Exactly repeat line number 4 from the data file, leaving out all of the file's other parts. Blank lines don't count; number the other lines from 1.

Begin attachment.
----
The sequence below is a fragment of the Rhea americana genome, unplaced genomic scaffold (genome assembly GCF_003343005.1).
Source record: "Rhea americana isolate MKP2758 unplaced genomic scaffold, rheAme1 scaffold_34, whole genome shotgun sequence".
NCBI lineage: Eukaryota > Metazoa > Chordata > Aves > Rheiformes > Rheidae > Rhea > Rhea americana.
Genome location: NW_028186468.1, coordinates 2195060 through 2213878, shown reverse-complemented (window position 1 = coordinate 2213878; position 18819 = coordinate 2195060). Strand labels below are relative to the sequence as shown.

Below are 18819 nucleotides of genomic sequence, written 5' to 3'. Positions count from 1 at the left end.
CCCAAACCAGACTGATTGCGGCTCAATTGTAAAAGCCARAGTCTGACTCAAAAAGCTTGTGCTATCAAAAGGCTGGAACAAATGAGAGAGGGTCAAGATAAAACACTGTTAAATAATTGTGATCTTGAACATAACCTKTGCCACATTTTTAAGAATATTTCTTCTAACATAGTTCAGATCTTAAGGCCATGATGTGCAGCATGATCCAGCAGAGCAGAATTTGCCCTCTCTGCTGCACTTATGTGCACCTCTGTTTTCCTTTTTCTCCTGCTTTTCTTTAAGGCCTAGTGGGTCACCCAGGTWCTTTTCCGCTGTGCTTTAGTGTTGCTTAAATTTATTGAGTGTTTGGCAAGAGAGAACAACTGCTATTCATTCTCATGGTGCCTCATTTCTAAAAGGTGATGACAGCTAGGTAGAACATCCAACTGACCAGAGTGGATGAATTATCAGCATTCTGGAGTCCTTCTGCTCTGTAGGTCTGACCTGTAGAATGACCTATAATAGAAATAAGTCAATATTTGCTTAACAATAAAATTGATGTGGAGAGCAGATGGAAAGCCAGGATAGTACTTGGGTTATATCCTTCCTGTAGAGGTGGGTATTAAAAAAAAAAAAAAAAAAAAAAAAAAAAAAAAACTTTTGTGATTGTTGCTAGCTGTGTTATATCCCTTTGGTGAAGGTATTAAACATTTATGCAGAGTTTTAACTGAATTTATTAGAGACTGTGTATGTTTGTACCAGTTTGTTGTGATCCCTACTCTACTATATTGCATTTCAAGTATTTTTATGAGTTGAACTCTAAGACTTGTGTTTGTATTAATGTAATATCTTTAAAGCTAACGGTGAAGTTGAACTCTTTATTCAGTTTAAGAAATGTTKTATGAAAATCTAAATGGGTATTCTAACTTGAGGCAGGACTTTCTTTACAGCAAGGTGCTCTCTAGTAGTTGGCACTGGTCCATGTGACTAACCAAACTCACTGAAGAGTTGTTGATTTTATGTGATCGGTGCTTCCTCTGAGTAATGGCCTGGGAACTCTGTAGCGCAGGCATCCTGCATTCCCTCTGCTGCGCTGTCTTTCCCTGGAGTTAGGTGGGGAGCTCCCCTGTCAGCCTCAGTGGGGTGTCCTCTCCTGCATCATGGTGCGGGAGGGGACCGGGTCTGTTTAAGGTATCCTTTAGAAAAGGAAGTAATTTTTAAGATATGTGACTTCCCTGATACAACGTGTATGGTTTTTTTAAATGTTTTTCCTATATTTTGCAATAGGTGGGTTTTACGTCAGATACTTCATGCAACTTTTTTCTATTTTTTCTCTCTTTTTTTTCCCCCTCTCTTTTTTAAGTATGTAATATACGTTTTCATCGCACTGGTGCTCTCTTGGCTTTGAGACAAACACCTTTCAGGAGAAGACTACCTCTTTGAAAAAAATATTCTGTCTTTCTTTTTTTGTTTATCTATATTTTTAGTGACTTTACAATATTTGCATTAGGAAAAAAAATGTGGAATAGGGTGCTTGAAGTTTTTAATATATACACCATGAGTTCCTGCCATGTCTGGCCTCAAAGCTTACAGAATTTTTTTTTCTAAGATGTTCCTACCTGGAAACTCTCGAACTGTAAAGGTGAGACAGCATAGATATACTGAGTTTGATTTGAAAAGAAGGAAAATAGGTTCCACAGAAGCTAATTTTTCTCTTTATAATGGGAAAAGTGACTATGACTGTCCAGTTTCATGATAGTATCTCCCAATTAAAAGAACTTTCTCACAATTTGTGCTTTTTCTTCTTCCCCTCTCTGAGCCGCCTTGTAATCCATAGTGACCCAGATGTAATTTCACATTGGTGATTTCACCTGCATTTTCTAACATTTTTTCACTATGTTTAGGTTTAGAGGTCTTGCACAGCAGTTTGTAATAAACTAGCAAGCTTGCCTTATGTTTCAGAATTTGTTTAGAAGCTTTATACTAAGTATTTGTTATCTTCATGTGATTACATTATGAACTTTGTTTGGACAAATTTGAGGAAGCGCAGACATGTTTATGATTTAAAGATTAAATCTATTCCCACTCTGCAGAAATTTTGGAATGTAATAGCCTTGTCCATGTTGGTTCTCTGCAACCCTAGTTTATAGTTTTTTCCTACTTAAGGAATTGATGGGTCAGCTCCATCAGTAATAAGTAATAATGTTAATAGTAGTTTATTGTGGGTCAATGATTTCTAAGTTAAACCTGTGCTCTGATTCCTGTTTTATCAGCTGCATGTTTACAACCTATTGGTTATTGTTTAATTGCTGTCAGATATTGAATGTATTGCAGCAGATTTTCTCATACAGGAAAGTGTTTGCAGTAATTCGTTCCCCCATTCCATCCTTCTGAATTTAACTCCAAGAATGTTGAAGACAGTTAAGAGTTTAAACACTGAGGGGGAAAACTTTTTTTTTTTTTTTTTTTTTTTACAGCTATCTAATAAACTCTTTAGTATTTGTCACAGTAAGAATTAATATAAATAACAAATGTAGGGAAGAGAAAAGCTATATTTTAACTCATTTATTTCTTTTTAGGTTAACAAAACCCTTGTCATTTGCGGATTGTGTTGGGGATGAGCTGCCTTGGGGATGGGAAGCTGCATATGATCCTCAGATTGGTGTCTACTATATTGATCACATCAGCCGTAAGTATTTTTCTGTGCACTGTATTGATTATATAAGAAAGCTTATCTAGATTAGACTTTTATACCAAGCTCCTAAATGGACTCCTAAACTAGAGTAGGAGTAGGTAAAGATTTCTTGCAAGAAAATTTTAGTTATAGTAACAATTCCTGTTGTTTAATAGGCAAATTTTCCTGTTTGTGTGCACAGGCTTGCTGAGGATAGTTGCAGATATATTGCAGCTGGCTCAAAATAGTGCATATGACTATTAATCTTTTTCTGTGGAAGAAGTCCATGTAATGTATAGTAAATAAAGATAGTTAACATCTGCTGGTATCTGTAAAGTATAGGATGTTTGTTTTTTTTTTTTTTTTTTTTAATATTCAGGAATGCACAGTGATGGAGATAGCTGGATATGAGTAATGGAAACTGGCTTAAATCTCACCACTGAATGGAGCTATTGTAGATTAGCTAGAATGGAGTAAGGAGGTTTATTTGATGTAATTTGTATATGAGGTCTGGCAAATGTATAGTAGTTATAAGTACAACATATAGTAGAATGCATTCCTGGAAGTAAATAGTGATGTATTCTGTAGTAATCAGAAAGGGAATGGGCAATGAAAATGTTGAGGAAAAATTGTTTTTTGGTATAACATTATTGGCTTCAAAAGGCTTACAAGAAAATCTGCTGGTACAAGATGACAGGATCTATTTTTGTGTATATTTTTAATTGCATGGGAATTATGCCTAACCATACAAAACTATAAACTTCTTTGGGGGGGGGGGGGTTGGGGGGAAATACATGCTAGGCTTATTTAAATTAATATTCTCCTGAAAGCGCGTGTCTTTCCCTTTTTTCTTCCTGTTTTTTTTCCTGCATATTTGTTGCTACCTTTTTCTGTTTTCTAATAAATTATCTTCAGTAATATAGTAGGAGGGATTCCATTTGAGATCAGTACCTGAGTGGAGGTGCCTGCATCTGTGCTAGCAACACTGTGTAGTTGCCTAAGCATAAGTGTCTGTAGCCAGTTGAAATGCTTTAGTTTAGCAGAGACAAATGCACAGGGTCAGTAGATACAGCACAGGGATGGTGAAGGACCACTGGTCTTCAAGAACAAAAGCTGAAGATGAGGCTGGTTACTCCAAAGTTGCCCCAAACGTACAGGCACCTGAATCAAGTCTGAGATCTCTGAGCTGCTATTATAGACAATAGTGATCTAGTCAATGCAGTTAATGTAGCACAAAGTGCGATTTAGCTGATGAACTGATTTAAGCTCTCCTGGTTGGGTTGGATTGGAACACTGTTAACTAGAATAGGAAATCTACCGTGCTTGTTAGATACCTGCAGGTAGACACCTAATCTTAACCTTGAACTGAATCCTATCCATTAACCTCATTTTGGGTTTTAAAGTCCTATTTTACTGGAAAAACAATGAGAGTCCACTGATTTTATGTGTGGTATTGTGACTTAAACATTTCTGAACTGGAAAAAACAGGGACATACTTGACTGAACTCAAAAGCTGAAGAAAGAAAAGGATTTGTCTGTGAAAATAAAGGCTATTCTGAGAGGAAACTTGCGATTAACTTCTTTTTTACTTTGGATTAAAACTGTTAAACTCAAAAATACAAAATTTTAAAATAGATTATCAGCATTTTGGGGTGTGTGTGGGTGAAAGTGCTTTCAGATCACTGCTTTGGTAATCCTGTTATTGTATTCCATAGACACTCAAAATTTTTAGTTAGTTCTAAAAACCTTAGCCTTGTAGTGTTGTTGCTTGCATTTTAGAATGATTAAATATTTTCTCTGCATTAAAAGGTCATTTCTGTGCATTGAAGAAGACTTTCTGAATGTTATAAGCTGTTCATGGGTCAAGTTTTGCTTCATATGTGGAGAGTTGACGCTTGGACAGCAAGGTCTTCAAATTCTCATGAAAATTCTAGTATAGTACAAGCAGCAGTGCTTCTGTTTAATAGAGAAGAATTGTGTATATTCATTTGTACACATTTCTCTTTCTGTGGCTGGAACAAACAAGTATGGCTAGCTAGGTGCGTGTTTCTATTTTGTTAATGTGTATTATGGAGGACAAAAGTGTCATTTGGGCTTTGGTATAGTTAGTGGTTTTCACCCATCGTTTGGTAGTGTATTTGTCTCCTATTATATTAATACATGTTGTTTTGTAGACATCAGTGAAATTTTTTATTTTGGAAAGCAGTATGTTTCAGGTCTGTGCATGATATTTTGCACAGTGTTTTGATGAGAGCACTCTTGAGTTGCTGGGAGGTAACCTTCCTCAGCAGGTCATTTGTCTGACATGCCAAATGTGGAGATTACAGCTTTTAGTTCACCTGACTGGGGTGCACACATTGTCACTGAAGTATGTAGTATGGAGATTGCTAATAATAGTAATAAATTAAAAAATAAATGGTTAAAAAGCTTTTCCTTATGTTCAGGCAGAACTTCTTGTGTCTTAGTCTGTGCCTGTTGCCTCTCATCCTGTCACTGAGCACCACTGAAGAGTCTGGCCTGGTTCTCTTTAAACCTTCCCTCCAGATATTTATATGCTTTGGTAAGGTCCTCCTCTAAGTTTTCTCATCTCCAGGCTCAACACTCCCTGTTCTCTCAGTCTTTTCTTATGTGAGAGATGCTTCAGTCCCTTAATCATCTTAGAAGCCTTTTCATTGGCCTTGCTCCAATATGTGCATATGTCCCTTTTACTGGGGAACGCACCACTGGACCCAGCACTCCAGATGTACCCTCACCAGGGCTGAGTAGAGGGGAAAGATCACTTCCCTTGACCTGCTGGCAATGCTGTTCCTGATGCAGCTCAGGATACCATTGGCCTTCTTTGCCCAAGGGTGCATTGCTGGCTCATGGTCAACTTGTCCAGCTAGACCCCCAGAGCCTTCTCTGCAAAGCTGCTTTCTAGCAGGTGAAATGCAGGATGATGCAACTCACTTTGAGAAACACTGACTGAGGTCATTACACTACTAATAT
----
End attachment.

Genome location: NW_028186468.1, coordinates 2195060 through 2213878, shown reverse-complemented (window position 1 = coordinate 2213878; position 18819 = coordinate 2195060). Strand labels below are relative to the sequence as shown.